Limerick’s County Hall could be sold after merger

Mike Dwane

Reporter:

Mike Dwane

LIMERICK County Council has denied it has had any contacts with the owners of the Crescent Shopping Centre regarding the sale of its headquarters.

LIMERICK County Council has denied it has had any contacts with the owners of the Crescent Shopping Centre regarding the sale of its headquarters.

City Hall has been chosen as the base of the amalgamated Limerick City and County Councils and county councillors say they have been frozen out as rumours abound over what is to happen to the council buildings opened in Dooradoyle at a cost of around €30 million in 2003.

“No discussions whatsoever have yet taken place in relation to disposal of property”, was all Limerick County Council was willing to say when asked to confirm reports it is interested in striking a deal with the Kenny family who own the neighbouring Crescent Shopping Centre.

And county councillors are deeply concerned at a proposal to consolidate the city and county planning departments at the former AIB branch on Patrick Street, part of the Opera Centre site purchased by Limerick City Council last year.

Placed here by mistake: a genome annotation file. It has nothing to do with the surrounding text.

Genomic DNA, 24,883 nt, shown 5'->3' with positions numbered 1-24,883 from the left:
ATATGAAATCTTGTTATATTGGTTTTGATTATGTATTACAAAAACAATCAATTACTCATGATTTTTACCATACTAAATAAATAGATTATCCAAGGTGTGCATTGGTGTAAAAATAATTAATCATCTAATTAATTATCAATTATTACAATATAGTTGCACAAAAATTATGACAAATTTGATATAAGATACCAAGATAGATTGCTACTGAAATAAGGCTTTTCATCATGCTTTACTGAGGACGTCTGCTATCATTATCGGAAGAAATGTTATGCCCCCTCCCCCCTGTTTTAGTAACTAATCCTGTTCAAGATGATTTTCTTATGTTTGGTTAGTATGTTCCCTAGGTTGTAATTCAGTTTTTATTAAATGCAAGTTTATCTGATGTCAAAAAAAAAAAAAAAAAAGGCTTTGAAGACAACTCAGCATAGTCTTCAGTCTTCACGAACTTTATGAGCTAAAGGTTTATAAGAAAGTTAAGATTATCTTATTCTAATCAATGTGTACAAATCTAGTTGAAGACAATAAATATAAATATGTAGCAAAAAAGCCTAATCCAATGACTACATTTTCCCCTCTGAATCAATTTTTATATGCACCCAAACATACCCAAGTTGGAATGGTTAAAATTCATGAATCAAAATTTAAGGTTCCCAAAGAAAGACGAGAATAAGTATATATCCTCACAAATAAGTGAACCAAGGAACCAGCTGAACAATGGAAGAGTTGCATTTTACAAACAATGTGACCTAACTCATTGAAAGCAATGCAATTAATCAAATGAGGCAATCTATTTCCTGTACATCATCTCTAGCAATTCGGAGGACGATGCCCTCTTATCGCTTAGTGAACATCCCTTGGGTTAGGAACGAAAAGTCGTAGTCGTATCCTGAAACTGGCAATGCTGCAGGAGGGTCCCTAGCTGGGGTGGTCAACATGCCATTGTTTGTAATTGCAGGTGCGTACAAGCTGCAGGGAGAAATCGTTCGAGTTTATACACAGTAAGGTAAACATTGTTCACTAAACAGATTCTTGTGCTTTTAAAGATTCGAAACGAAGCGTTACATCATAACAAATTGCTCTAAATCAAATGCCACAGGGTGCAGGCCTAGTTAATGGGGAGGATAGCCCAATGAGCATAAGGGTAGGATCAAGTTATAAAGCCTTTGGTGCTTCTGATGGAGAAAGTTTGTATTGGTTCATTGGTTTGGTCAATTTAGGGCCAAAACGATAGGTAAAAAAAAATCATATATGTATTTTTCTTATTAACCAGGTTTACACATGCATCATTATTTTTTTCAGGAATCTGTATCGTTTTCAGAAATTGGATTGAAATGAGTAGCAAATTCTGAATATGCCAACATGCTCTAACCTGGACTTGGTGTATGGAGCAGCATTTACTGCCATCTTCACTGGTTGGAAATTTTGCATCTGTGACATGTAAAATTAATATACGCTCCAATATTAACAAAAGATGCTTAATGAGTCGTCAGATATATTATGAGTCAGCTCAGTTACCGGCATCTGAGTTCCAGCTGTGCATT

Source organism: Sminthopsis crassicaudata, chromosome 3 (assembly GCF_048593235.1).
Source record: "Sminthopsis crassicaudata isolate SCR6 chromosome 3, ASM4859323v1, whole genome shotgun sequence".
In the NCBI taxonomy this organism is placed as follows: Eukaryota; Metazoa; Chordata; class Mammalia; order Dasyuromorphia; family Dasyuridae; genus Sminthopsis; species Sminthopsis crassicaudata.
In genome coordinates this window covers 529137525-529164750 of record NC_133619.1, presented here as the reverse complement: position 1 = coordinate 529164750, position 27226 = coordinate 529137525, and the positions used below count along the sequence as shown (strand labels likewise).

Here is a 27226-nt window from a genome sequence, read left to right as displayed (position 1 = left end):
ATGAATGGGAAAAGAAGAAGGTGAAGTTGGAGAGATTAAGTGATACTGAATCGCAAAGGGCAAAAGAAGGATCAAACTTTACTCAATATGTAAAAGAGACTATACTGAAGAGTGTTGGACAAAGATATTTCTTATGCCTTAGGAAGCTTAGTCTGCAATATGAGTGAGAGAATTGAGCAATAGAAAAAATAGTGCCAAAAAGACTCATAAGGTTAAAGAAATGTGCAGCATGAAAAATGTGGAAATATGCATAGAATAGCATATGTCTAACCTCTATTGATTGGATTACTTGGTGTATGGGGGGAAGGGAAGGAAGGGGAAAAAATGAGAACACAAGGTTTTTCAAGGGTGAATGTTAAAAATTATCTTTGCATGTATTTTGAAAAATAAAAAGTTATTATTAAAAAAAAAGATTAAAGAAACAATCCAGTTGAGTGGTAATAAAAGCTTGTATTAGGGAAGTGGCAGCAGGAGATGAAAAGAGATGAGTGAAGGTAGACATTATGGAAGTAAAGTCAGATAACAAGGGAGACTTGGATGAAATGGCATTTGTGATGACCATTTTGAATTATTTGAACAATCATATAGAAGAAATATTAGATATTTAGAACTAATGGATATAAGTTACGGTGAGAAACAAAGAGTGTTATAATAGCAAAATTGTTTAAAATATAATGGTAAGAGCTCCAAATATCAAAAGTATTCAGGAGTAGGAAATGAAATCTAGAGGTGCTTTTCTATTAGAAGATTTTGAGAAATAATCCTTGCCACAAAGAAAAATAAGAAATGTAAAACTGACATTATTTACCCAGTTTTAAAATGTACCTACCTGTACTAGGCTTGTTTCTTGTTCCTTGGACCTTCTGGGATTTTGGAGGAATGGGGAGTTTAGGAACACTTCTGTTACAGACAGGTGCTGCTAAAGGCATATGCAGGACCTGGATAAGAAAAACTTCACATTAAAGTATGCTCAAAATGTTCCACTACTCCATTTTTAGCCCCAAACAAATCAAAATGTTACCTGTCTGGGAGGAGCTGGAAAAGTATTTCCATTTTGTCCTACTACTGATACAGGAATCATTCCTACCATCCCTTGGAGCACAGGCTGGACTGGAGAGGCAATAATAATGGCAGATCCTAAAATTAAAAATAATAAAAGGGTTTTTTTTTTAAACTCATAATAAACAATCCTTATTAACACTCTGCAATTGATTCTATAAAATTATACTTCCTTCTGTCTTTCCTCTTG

They fear that rural dwellers will have to travel to Patrick Street if they want to meet a planner or inspect documents.

“We have heard rumours about the sale of the building but we have no confirmation from anybody,” said Fine Gael’s Cllr Richard Butler, Dooradoyle.

“It’s high time that the elected members of the council were brought into the loop. Whatever happens, the council wouldn’t get anything like the money it spent given the way the property market has gone and the council is facing a potentially huge loss of many millions.”

Cllr John Sheahan said councillors were seeking a meeting with Mr Murray “as early as possible” on how staff transfers and reconfiguration of office space might affect members of the public.

“Negotiations on staff transfers are not in our remit but we certainly want an input on where front-line services might remain or be moved,” Cllr Sheahan said.

And Fianna Fail’s Deputy Niall Collins said “there seems to be a lot of decision-making going on in which councillors are not being involved and which will impact on which services will continue to be available in Dooradoyle, which unlike the city centre has easy access and free parking”.

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